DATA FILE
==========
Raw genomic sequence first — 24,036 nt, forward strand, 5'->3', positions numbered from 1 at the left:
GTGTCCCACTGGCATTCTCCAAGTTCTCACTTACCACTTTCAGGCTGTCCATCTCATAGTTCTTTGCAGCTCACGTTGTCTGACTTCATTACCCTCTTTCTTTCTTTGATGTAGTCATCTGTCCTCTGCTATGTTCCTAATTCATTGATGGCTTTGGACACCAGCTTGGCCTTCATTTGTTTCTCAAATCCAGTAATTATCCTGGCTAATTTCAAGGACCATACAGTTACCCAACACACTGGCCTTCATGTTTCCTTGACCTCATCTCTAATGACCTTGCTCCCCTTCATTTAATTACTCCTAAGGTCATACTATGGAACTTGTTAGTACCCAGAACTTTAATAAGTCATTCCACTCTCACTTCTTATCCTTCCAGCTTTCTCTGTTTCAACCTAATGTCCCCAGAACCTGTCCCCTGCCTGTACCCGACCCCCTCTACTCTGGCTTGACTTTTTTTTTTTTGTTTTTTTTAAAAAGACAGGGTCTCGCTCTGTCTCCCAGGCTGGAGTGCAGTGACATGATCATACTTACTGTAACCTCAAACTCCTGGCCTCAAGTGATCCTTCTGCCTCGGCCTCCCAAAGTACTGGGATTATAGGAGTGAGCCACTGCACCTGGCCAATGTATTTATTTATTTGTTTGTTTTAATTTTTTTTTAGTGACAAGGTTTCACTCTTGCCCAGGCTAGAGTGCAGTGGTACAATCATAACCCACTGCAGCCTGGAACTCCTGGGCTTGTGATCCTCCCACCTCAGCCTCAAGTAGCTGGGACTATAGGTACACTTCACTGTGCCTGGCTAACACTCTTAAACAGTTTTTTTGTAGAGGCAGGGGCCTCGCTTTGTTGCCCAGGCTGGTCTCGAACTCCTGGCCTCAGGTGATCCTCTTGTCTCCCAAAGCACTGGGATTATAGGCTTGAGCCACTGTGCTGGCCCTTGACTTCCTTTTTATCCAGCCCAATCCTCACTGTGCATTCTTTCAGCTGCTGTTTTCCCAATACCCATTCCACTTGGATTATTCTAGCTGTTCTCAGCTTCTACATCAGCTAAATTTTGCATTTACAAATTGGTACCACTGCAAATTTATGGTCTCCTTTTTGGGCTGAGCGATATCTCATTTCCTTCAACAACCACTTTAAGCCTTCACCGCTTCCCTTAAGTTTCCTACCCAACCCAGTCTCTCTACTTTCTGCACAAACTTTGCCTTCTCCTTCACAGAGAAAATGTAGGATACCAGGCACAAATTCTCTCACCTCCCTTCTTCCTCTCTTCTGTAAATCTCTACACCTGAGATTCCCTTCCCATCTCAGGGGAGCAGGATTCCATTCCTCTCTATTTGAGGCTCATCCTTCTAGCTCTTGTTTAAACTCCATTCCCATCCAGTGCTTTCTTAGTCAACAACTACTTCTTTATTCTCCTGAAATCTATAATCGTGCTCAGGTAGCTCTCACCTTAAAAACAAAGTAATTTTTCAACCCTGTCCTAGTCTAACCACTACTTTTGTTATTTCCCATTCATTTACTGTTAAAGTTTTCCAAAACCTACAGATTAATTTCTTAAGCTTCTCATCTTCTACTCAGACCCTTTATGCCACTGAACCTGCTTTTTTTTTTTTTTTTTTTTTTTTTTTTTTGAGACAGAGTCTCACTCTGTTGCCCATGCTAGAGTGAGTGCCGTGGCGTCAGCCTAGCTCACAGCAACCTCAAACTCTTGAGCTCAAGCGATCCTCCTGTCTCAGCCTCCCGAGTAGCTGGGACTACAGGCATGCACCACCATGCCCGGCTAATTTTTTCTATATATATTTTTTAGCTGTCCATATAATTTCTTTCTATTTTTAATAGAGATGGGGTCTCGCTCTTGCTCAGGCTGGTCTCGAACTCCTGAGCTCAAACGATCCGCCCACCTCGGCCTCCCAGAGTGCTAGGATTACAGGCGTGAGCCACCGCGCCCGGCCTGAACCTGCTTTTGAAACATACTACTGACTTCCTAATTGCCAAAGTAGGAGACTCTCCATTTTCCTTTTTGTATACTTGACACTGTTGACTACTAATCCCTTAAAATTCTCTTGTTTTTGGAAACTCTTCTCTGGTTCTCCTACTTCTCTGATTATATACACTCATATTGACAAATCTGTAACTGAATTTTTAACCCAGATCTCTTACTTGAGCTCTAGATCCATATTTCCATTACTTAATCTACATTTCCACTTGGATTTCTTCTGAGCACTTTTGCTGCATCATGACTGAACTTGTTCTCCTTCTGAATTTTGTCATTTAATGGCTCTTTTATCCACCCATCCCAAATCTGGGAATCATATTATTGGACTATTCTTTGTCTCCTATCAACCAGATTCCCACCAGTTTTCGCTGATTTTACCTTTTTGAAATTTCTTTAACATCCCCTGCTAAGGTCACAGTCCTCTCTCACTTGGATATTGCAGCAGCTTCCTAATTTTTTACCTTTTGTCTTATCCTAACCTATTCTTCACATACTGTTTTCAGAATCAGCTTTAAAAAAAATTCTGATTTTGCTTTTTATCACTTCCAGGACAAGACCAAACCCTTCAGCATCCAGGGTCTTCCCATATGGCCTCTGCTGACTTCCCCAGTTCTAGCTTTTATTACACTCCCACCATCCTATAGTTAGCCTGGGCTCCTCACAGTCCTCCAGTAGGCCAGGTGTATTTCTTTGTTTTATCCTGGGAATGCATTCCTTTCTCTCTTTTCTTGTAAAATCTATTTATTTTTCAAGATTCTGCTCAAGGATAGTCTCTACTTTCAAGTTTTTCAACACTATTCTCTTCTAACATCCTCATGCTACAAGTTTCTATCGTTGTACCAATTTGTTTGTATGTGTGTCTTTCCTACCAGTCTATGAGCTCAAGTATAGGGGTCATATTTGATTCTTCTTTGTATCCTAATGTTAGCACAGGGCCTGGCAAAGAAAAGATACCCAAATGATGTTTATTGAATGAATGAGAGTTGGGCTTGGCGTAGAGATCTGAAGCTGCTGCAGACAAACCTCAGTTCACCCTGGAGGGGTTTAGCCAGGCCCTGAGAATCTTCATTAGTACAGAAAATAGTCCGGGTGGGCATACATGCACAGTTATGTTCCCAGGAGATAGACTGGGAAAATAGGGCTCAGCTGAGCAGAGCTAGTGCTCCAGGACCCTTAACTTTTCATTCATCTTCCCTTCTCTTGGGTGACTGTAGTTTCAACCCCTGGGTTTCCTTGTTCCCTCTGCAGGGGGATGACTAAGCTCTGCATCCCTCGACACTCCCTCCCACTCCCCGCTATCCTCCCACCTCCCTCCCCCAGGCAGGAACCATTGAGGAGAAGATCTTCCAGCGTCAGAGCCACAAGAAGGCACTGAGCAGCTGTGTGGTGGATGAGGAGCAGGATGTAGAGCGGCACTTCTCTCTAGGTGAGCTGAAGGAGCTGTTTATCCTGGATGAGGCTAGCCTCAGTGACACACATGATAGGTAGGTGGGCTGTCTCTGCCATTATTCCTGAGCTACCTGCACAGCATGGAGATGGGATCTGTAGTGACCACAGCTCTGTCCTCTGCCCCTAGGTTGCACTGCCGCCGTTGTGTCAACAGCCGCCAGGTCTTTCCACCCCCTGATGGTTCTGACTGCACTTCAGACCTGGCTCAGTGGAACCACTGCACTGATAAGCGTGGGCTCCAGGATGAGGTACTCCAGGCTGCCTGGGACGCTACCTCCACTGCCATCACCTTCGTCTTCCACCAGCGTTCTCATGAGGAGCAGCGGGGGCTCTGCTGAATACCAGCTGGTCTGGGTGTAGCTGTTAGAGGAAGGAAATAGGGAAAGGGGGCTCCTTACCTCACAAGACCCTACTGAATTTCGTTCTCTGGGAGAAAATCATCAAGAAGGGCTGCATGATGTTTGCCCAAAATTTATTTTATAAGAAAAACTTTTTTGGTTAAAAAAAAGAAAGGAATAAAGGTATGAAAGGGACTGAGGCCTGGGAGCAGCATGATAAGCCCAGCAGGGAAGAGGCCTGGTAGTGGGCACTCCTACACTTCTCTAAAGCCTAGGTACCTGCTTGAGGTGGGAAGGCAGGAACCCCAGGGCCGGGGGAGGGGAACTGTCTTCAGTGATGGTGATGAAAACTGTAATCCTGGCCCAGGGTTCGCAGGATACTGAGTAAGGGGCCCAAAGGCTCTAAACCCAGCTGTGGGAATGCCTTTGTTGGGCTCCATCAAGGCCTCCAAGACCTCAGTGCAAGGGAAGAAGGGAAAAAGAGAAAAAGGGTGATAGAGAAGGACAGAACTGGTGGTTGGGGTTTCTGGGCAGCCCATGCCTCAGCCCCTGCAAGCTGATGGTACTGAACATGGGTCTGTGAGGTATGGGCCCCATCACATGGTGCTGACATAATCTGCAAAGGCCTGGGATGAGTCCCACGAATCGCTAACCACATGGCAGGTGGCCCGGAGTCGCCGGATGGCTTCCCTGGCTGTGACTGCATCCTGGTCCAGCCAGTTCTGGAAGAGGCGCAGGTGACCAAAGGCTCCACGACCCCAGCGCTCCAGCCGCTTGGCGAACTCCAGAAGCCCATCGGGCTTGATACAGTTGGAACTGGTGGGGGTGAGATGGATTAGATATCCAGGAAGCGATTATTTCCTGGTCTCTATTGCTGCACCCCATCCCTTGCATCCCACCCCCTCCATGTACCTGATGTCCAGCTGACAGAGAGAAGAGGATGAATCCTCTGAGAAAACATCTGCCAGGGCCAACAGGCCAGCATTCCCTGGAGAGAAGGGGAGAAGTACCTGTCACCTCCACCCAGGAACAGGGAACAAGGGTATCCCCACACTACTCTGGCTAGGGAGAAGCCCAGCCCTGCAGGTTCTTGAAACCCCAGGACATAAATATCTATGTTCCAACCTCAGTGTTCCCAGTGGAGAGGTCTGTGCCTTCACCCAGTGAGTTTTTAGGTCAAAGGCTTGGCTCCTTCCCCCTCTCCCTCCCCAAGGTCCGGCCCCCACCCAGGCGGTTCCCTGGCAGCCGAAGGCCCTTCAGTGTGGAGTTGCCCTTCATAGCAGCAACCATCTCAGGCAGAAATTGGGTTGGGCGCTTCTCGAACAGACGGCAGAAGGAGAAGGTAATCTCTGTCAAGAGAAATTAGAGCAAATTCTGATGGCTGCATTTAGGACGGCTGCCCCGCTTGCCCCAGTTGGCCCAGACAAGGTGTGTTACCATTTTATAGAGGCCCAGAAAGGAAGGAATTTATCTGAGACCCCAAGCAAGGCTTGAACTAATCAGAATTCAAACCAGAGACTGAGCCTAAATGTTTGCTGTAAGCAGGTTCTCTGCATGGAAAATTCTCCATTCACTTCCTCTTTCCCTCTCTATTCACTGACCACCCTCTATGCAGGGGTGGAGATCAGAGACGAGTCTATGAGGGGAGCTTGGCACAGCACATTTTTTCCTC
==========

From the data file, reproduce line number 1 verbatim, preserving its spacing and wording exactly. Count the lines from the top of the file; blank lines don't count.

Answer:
Raw genomic sequence first — 24,036 nt, forward strand, 5'->3', positions numbered from 1 at the left: